# Thread: [SOLVED] Line integral, Cauchy's integral formula

1. ## [SOLVED] Line integral, Cauchy's integral formula

Let $\displaystyle C$ be the frontier of the square whose sides are the lines $\displaystyle x=\pm 2$ and $\displaystyle y= \pm 2$. (orientation is positive)
Calculate the following integral using Cauchy's integral formula for a function or its derivative.

$\displaystyle \int _C \frac{e^{-z}dz}{z-\frac{i\pi}{2}}$.

My attempt : I find confusing the "using Cauchy's integral formula for a function or its derivative.", I don't really know what they mean by that.

So Cauchy's formula is $\displaystyle f(z)=\frac{1}{2\pi i} \int _C \frac{f(\xi)}{\xi -z}d \xi$.

Looking at the integrand of the integral, I see that it is not defined for $\displaystyle z=i \frac{\pi}{2}$. Does that mean that $\displaystyle f$ is not analytic in this point?
I believe the integral should equals $\displaystyle 2 \pi i$, I don't really know why.

I need help, I find all this new theory somewhat hard to grasp due to the amount of it.

2. Cauchy's Integral Formula states that if $\displaystyle f(z)$ is analytic in $\displaystyle C$ and the point $\displaystyle z$ is not on C, then:

$\displaystyle f(z)=\frac{1}{2\pi i} \int _C \frac{f(\xi)}{\xi -z}d \xi$

Ok, $\displaystyle f(z)=e^{-z}$ and that's analytic in C. Don't confuse the ENTIRE integrand with the expression for $\displaystyle f(z)$ when using this formula.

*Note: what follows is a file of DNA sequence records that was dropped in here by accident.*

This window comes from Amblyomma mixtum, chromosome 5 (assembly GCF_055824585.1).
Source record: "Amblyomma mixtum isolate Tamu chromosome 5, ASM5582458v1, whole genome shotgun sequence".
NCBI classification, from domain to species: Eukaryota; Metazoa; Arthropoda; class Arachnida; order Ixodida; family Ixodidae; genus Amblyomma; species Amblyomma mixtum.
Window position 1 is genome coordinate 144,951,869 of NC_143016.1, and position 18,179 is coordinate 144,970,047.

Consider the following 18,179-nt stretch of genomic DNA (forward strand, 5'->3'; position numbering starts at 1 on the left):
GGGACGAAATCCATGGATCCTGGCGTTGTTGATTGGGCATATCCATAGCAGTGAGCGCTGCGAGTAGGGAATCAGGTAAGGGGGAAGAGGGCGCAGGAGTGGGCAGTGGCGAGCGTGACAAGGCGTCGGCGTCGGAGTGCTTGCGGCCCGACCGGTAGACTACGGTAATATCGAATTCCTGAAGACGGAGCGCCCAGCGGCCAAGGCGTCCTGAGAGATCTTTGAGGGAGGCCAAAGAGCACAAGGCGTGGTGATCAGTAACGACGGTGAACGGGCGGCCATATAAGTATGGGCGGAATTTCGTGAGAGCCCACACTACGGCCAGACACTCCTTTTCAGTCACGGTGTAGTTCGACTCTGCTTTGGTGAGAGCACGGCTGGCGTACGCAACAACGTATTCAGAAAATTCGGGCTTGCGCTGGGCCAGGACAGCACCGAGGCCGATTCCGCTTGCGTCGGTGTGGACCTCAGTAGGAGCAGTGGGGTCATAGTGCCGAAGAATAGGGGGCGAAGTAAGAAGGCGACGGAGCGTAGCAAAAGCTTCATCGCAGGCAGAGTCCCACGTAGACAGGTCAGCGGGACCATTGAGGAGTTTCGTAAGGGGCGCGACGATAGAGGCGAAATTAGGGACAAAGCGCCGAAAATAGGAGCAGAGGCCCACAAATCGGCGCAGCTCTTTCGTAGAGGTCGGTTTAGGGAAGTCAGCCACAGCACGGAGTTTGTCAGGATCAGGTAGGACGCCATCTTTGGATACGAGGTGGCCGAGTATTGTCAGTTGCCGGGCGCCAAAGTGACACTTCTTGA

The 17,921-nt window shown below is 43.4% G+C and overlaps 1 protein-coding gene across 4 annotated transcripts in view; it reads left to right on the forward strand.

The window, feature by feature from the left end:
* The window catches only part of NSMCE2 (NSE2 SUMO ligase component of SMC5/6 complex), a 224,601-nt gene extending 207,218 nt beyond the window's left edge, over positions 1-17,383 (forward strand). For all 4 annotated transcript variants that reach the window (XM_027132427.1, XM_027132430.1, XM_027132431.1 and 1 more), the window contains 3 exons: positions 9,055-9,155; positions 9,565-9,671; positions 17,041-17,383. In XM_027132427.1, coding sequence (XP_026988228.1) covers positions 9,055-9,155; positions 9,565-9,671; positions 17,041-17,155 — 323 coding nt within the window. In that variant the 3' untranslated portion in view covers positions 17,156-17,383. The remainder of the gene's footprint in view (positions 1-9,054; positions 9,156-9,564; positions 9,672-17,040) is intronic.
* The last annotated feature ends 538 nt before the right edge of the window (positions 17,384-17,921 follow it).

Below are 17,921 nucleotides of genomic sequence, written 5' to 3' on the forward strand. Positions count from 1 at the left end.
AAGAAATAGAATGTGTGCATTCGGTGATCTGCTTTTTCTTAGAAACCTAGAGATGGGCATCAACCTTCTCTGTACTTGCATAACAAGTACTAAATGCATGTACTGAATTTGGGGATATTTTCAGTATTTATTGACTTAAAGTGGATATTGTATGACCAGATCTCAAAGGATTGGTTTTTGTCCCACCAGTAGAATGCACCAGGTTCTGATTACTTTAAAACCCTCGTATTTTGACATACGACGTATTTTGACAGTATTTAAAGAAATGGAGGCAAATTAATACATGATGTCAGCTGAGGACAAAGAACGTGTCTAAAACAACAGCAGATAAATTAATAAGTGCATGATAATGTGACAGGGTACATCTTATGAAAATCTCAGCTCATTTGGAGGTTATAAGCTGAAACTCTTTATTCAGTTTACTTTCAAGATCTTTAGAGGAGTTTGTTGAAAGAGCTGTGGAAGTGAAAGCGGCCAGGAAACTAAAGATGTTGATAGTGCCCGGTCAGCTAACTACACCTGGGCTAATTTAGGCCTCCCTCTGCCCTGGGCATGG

So plugging in $\displaystyle z=\pi i/2$, then the integral is just:

$\displaystyle 2\pi i f(\pi i/2)$ right?

Try and get good at calculating these in Mathematica so that you can check your results. For example (where I used an equivalent circle of radius 2 via deformation of path theorem):

Code:
In[111]:=
NIntegrate[(Exp[-z]/(z - Pi*(I/2)))*2*I*
Exp[I*t] /. z -> 2*Exp[I*t],
{t, 0, 2*Pi}]
N[2*Pi*I*Exp[(-Pi)*(I/2)]]

Out[111]=
6.283185307179801 -
2.708944180085382*^-14*I

Out[112]=
6.283185307179586

3. Thanks for the reply, however I'm extremely confused.
Originally Posted by shawsend
Cauchy's Integral Formula states that if $\displaystyle f(z)$ is analytic in $\displaystyle C$ and the point $\displaystyle z$ is not on C, then:

$\displaystyle f(z)=\frac{1}{2\pi i} \int _C \frac{f(\xi)}{\xi -z}d \xi$
but $\displaystyle z$ has to be in the interior of $\displaystyle C$, right?
If so, then in the exercise I can consider $\displaystyle z$ as $\displaystyle i \frac{\pi}{2}$ and I notice that indeed $\displaystyle z$ is inside the square $\displaystyle C$.
Also z is a pole I think. I don't know if it's important.

Ok, $\displaystyle f(z)=e^{-z}$ and that's analytic in C. Don't confuse the ENTIRE integrand with the expression for $\displaystyle f(z)$ when using this formula.

So plugging in $\displaystyle z=\pi i/2$, then the integral is just:

$\displaystyle 2\pi i f(\pi i/2)$ right?
Here I don't understand why you worked with the numerator of the integrand only. I know that it is analytic in $\displaystyle C$. However I think the denominator is not analytic at $\displaystyle z$, inside $\displaystyle C$, the square.

Try and get good at calculating these in Mathematica so that you can check your results. For example (where I used an equivalent circle of radius 2 via deformation of path theorem):

Code:
In[111]:=
NIntegrate[(Exp[-z]/(z - Pi*(I/2)))*2*I*
Exp[I*t] /. z -> 2*Exp[I*t],
{t, 0, 2*Pi}]
N[2*Pi*I*Exp[(-Pi)*(I/2)]]

Out[111]=
6.283185307179801 -
2.708944180085382*^-14*I

Out[112]=
6.283185307179586
I never heard of such a theorem... looks interesting though.
Before computing I'd like to understand what I'm doing. I know much less than you think.

4. Oh... I think I just understood what you meant :
Thanks to CFI we have $\displaystyle 2 \pi i f(\frac{i \pi}{2})= \int _C \frac{e^{-z}dz}{z- \frac{i \pi}{2}}$.
But $\displaystyle f(\frac{i\pi}{2})=e^{-\frac{i \pi}{2}}\Rightarrow \int _C \frac{e^{-z}dz}{z- \frac{i \pi}{2}}=2\pi i \cdot (-i)= 2\pi$.